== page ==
The National Labor Relations Board has overturned an Obama-era determination and enabled union and nonunion businesses to utilize confidentiality procedures during employee misconduct investigations. The Department of Labor historically changed the Joint Employer Test and modified the perks and benefits to omit from the regular rate of pay when computing overtime compensation.
The change in the definition of joint employer now ensures those companies clearly comprehend liability regarding paying at least the federal minimum wage for all hours worked and overtime for all hours worked over 40 in a workweek.
Investigation confidentiality rules
The NLRB reversed President Barack Obama’s 2015 decision that upended precedent for personnel investigations, including the internal practices of the NLRB, Equal Employment Opportunity Commission and the Occupational Safety and Health Administration.
Employers are now allowed to implement and enforce confidentiality rules during investigations of workplace misconduct. Associates may be forbidden to discuss details of an investigation or interview in order to preserve the veracity of workplace investigations. A company requiring confidentiality once an investigation concludes must be able to prove, on a case-by-case basis, the organization has a legitimate and considerable business justification outweighing the right of workers to discuss terms and conditions of employment.
Joint Employer Test
The Labor Department implemented historic modifications to the Fair Labor Standards Act Joint Employer Test, which had been unchanged for 60 years.
Effective March 16, the new rule streamlines the FLSA joint employer evaluation with a four-factor test to decide if a laborer is jointly employed by an associated enterprise: Is the team member hired or terminated by the potential joint employer? Is the schedule or conditions of employment considerably supervised or controlled? Is the pay rate and method of payment decided? Is the personnel file maintained? The significance given to each factor by the Labor Wage and Hour Division will fluctuate on a case-by-case basis.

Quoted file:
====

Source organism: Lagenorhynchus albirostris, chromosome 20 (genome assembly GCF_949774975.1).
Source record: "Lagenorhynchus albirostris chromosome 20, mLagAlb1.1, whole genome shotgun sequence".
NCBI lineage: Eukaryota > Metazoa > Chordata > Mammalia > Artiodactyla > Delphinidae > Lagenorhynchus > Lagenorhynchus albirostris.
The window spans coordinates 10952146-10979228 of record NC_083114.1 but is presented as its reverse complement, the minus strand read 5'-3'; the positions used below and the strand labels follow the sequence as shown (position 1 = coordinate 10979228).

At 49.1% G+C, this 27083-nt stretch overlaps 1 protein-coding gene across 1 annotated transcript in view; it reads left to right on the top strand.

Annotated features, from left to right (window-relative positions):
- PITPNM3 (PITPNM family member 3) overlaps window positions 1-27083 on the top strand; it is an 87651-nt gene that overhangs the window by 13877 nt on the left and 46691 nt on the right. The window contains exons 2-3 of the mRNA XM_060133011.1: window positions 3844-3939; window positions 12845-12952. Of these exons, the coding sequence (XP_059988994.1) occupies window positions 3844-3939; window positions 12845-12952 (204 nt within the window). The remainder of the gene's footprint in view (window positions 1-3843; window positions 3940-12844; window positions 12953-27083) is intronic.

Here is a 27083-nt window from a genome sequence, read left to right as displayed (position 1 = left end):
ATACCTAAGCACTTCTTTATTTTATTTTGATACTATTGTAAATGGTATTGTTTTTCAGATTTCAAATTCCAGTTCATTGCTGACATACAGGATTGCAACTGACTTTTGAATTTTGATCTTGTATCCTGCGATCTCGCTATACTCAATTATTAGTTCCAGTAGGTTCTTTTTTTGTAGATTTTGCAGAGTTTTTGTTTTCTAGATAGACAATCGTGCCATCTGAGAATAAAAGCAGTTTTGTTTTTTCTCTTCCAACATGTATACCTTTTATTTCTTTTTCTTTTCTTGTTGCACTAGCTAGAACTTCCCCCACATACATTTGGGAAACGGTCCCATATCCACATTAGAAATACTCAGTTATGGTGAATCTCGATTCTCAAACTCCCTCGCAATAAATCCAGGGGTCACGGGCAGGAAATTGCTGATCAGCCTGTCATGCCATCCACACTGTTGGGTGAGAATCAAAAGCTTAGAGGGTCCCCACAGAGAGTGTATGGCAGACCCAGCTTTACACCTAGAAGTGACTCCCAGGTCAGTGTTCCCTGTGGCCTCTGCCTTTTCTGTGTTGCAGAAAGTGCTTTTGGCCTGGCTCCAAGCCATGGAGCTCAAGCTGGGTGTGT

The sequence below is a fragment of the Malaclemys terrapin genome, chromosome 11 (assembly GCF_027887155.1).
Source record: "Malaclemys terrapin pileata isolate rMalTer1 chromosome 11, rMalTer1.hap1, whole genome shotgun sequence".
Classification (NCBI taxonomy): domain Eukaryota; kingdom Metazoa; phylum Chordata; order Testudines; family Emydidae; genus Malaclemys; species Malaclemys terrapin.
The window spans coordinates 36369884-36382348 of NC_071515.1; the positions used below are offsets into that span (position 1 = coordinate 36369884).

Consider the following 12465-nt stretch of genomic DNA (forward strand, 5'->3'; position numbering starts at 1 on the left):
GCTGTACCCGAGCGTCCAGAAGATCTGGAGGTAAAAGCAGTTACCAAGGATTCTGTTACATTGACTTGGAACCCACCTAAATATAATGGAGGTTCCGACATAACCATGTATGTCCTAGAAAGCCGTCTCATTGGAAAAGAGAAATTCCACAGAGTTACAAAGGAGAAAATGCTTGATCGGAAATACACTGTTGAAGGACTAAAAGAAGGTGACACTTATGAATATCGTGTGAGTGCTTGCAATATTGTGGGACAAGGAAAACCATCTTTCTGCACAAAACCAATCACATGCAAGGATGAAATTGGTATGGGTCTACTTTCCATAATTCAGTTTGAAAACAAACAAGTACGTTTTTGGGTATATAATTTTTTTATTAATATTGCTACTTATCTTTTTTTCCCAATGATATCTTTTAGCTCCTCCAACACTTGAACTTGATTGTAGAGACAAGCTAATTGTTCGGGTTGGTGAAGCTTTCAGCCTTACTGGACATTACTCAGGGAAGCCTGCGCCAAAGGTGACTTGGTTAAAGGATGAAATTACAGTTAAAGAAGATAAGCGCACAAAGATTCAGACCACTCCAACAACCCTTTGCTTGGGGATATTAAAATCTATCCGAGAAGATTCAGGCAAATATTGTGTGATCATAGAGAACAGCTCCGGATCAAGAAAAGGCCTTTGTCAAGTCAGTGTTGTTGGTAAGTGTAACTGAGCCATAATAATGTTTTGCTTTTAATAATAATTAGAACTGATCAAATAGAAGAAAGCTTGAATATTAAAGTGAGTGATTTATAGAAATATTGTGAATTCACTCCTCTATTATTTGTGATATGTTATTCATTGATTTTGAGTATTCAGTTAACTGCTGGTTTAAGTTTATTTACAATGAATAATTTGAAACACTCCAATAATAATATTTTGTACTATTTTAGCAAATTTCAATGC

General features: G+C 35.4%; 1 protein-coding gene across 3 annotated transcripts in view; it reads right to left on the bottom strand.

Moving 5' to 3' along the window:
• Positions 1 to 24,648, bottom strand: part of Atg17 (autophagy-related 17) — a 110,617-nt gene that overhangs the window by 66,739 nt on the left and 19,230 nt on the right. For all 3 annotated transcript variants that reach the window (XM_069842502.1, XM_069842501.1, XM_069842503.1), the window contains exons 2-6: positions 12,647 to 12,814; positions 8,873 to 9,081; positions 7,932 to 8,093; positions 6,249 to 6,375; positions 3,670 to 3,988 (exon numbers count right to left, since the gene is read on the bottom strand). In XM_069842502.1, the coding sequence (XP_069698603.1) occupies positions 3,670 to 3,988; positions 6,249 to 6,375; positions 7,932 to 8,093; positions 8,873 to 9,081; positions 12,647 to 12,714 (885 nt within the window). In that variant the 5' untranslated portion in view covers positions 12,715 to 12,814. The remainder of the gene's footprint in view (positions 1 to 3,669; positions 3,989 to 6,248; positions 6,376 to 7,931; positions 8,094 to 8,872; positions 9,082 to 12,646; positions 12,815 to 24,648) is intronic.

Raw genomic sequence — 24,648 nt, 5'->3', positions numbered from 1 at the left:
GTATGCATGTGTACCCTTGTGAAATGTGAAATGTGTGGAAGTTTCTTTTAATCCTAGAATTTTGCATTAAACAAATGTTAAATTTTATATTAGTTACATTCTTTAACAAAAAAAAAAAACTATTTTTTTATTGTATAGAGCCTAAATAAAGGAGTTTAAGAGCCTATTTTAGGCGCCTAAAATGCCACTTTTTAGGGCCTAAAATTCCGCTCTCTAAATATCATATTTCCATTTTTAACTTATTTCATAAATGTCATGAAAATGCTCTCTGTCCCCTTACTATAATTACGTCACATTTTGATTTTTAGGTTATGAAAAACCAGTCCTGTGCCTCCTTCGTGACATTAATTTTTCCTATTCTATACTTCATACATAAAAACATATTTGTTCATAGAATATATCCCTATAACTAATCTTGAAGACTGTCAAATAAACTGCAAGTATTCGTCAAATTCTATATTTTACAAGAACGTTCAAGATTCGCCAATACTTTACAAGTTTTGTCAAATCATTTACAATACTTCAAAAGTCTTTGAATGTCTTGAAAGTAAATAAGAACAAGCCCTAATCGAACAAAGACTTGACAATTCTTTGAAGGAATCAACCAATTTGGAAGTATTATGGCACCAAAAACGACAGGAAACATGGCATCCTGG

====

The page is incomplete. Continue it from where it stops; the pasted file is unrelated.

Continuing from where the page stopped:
Under the revised regulation, the prospective joint employer must truly exert control instead of simply having the right to do so.
In addition, corporations desiring to execute guidelines to maintain brand standards, ensure legal compliance or implement solid business practices will not have those actions considered as evidence of joint employment.
Calculating overtime compensation
For the first time in 50 years, Labor officials significantly updated the company-provided perks and benefits excluded from the employee regular rate of pay when calculating overtime compensation.
Effective Jan. 1 this year, organizations may offer the following without risk of additional overtime liability: gym memberships; parking benefits; adoption assistance; callback pay; wellness programs; reimbursed expenses; certain tuition benefits; unemployment or legal services; restroom and locker facilities; office coffee and snacks; financial wellness programs or counseling; discounts on retail goods and services; pay for time not considered hours worked; premium pay for hours exceeding regular hours of work; enterprise contributions to benefit plans for some accident, unemployment or legal services; payments for unused paid leave, including paid sick leave, holiday pay and paid time off; premium pay levied as a penalty on a corporation under relevant state and local scheduling laws; and premium pay for hours worked over eight per day or some other pertinent maximum hours criterion based upon a contract, agreement, handbook policy or practice.
A discretionary bonus is still excluded from the regular rate of pay. However, the revised regulation states the bonus may not have been previously promised and must have the amount decided at the exclusive discretion of the company, close to the end of the period for which the bonus is paid, such as a surprise holiday bonus. Enterprises are encouraged to offer additional novel benefits without experiencing overtime liability.
Lynne Haggerman holds a master of science in industrial organizational psychology and is president/owner of Lynne Haggerman & Associates LLC, a Springfield firm specializing in management training, retained search, outplacement and human resource consulting. She can be reached at email@example.com.
Adrianna Norris became a first-time business owner with the opening of Finley River Chiropractic; PaPPo’s Pizzeria & Pub launched its newest location; and Huey Magoo’s opened its second store in the Ozarks.